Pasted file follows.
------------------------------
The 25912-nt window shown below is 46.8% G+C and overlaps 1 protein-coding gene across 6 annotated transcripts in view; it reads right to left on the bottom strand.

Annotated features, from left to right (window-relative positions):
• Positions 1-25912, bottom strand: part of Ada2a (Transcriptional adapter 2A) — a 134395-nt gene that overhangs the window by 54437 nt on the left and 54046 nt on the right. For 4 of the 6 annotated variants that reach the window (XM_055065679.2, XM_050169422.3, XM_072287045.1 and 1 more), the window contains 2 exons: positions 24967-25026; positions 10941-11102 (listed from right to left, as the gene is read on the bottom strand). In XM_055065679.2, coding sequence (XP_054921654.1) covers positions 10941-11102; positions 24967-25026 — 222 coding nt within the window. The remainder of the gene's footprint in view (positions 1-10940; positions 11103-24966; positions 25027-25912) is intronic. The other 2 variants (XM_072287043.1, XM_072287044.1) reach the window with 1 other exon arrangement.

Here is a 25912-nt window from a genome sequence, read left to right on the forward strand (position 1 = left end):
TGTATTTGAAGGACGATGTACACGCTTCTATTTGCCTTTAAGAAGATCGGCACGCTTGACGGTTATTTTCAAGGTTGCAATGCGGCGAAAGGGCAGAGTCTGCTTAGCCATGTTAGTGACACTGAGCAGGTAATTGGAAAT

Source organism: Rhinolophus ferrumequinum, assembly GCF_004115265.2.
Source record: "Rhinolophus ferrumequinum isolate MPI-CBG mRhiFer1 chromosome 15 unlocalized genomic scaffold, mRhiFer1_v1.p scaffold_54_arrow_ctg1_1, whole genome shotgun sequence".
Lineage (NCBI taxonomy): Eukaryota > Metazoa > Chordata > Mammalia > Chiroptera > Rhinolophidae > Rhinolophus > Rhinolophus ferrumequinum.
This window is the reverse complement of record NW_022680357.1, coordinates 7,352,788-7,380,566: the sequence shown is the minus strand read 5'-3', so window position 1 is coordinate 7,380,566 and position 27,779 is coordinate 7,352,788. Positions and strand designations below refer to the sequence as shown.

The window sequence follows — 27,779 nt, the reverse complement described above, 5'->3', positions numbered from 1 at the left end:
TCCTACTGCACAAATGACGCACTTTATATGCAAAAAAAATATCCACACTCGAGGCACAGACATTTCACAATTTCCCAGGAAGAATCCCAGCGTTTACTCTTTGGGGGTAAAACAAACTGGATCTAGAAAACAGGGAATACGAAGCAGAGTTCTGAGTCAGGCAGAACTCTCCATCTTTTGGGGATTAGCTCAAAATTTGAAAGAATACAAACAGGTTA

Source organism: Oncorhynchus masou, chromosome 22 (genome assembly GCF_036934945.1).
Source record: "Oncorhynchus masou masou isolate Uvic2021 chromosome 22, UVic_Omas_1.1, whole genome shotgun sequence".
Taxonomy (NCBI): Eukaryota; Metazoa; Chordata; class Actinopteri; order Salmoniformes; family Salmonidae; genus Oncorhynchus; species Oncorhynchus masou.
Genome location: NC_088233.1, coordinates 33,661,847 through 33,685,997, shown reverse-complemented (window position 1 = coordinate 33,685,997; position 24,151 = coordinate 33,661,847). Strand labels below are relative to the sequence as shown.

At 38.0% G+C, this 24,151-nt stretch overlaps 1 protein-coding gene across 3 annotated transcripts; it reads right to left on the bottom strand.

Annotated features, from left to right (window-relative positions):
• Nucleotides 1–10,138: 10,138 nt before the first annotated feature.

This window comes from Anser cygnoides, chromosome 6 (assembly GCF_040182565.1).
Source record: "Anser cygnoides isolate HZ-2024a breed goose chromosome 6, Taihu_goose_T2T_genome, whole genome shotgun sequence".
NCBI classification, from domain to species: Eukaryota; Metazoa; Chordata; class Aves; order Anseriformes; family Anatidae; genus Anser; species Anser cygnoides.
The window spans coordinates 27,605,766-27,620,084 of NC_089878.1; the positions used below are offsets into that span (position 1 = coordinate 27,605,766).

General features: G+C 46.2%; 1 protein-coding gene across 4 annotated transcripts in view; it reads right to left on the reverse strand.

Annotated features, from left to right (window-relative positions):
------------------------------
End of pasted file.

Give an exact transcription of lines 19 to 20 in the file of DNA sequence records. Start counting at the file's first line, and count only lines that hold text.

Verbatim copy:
This window comes from Anser cygnoides, chromosome 6 (assembly GCF_040182565.1).
Source record: "Anser cygnoides isolate HZ-2024a breed goose chromosome 6, Taihu_goose_T2T_genome, whole genome shotgun sequence".